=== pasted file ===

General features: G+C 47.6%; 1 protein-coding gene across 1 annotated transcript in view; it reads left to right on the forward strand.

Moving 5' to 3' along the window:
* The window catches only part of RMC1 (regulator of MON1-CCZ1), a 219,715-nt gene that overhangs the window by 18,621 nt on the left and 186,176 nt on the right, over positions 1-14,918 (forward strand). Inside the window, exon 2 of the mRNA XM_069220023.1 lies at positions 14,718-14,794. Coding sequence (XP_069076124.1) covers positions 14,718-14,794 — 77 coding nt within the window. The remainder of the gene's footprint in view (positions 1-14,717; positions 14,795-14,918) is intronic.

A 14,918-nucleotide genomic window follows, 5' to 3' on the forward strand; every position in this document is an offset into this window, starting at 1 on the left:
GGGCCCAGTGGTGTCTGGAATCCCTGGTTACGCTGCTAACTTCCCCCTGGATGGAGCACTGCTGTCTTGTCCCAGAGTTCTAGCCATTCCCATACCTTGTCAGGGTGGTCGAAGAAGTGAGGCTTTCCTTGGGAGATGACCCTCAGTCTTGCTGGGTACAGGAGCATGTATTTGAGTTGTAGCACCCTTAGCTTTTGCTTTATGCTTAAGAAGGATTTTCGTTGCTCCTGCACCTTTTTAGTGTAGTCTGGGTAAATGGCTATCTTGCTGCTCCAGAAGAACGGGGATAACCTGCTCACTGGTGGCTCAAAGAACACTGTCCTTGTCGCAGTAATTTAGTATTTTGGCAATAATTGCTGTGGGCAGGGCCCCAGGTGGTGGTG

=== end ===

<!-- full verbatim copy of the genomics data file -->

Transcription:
General features: G+C 47.6%; 1 protein-coding gene across 1 annotated transcript in view; it reads left to right on the forward strand.

Moving 5' to 3' along the window:
* The window catches only part of RMC1 (regulator of MON1-CCZ1), a 219,715-nt gene that overhangs the window by 18,621 nt on the left and 186,176 nt on the right, over positions 1-14,918 (forward strand). Inside the window, exon 2 of the mRNA XM_069220023.1 lies at positions 14,718-14,794. Coding sequence (XP_069076124.1) covers positions 14,718-14,794 — 77 coding nt within the window. The remainder of the gene's footprint in view (positions 1-14,717; positions 14,795-14,918) is intronic.

A 14,918-nucleotide genomic window follows, 5' to 3' on the forward strand; every position in this document is an offset into this window, starting at 1 on the left:
GGGCCCAGTGGTGTCTGGAATCCCTGGTTACGCTGCTAACTTCCCCCTGGATGGAGCACTGCTGTCTTGTCCCAGAGTTCTAGCCATTCCCATACCTTGTCAGGGTGGTCGAAGAAGTGAGGCTTTCCTTGGGAGATGACCCTCAGTCTTGCTGGGTACAGGAGCATGTATTTGAGTTGTAGCACCCTTAGCTTTTGCTTTATGCTTAAGAAGGATTTTCGTTGCTCCTGCACCTTTTTAGTGTAGTCTGGGTAAATGGCTATCTTGCTGCTCCAGAAGAACGGGGATAACCTGCTCACTGGTGGCTCAAAGAACACTGTCCTTGTCGCAGTAATTTAGTATTTTGGCAATAATTGCTGTGGGCAGGGCCCCAGGTGGTGGTG